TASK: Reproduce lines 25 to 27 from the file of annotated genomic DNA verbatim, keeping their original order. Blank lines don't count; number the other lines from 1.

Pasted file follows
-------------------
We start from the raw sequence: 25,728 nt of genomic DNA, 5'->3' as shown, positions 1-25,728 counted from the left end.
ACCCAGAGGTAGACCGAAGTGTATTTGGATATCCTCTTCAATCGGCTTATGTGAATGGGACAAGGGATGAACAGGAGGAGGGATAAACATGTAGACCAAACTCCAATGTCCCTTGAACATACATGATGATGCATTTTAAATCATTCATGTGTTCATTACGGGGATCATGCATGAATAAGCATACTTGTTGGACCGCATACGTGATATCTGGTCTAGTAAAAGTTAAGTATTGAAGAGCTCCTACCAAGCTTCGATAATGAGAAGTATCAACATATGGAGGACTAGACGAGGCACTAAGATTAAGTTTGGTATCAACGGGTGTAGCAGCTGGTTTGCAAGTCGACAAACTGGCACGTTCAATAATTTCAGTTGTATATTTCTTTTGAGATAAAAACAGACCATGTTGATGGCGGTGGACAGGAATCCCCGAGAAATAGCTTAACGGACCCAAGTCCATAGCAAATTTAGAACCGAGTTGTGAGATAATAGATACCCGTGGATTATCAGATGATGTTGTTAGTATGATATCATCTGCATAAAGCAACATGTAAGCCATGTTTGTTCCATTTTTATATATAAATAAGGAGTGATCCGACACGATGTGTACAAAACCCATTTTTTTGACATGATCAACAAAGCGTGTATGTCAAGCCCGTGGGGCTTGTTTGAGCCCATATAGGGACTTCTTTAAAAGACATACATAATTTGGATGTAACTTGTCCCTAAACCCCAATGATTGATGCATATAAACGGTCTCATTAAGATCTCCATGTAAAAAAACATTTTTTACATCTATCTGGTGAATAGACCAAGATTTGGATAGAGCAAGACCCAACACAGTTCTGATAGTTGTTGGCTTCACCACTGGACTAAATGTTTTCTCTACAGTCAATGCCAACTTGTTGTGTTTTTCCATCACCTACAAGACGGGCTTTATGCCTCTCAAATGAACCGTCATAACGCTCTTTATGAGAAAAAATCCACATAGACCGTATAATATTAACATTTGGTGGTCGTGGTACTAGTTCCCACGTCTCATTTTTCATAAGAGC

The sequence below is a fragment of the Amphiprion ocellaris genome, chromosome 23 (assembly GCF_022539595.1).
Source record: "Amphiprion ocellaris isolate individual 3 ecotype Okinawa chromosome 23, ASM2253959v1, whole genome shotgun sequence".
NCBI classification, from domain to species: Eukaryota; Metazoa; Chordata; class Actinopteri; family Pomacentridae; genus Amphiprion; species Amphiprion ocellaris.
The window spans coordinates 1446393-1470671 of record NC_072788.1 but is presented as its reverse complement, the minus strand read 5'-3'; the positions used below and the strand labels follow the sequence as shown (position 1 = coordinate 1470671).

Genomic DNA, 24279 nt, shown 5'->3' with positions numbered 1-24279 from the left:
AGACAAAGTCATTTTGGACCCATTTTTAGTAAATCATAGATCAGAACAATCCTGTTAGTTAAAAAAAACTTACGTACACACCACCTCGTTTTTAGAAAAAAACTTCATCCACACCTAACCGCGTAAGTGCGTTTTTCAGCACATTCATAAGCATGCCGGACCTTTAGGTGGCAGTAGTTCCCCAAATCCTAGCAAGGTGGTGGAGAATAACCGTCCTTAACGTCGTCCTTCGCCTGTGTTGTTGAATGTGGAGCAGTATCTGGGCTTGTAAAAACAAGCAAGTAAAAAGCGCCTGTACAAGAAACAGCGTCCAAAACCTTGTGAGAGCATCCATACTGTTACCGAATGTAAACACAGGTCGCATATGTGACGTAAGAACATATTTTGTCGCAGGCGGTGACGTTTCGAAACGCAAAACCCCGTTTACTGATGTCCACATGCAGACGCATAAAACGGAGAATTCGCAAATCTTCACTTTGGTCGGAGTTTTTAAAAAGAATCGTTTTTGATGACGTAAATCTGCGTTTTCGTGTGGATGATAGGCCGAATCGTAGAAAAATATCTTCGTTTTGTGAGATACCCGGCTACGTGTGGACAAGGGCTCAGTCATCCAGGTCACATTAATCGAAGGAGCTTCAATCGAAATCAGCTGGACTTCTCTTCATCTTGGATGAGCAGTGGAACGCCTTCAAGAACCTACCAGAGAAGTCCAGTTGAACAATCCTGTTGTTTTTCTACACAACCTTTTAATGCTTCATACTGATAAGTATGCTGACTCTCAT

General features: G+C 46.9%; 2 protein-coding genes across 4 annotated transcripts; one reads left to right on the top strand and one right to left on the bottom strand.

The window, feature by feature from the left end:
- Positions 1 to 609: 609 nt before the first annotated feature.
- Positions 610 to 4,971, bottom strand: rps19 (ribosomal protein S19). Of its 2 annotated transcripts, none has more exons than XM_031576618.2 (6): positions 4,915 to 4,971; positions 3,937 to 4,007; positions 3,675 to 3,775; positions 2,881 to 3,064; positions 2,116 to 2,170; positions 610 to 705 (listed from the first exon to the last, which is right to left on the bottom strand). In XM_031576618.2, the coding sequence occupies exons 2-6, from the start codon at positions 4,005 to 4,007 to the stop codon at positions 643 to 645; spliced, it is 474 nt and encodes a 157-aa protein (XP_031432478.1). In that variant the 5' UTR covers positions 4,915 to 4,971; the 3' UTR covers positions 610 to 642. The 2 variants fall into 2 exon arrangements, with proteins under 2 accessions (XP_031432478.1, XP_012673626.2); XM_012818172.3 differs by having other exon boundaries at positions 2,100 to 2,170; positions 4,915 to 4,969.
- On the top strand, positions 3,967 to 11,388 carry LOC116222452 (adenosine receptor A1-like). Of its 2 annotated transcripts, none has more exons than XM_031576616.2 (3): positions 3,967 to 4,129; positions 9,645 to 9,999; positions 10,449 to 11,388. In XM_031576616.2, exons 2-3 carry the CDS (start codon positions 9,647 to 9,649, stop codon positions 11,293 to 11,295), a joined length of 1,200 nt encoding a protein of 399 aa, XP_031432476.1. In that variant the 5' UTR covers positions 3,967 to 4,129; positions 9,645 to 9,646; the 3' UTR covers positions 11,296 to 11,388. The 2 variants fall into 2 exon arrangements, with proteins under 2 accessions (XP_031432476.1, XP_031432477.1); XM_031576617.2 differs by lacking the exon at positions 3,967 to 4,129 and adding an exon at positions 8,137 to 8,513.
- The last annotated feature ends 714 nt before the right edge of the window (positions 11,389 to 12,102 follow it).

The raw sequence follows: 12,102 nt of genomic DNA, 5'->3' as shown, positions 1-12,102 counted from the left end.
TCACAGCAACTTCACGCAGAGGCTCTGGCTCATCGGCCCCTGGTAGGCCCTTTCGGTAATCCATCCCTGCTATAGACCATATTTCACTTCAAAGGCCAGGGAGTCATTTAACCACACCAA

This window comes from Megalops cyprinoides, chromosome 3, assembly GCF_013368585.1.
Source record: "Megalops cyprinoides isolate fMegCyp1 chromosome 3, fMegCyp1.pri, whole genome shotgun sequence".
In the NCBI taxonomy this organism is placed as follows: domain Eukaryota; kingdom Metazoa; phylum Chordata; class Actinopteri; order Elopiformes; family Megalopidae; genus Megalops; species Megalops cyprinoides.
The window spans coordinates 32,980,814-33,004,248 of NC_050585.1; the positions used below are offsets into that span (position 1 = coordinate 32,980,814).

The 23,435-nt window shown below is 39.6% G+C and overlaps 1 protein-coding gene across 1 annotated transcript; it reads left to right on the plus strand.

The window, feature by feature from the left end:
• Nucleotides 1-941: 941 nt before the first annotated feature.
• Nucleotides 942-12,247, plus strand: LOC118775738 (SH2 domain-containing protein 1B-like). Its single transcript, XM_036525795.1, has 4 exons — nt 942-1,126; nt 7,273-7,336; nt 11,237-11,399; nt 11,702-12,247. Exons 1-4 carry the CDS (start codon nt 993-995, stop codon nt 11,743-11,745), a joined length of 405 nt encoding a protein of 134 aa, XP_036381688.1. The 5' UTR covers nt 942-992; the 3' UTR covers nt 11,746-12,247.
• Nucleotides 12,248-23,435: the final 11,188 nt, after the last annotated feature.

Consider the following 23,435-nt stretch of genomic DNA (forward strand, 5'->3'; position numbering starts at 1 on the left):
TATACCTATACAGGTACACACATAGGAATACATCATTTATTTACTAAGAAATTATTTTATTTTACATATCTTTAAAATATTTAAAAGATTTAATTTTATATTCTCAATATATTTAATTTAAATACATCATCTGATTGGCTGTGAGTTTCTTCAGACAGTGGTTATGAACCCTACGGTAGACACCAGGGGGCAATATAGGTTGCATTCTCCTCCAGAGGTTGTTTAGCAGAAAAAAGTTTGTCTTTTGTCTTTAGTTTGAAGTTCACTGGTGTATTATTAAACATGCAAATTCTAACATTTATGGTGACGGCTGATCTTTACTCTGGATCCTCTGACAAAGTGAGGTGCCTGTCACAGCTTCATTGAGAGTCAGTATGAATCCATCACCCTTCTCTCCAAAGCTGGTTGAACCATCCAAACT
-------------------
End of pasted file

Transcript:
• Nucleotides 12,248-23,435: the final 11,188 nt, after the last annotated feature.

Consider the following 23,435-nt stretch of genomic DNA (forward strand, 5'->3'; position numbering starts at 1 on the left):
TATACCTATACAGGTACACACATAGGAATACATCATTTATTTACTAAGAAATTATTTTATTTTACATATCTTTAAAATATTTAAAAGATTTAATTTTATATTCTCAATATATTTAATTTAAATACATCATCTGATTGGCTGTGAGTTTCTTCAGACAGTGGTTATGAACCCTACGGTAGACACCAGGGGGCAATATAGGTTGCATTCTCCTCCAGAGGTTGTTTAGCAGAAAAAAGTTTGTCTTTTGTCTTTAGTTTGAAGTTCACTGGTGTATTATTAAACATGCAAATTCTAACATTTATGGTGACGGCTGATCTTTACTCTGGATCCTCTGACAAAGTGAGGTGCCTGTCACAGCTTCATTGAGAGTCAGTATGAATCCATCACCCTTCTCTCCAAAGCTGGTTGAACCATCCAAACT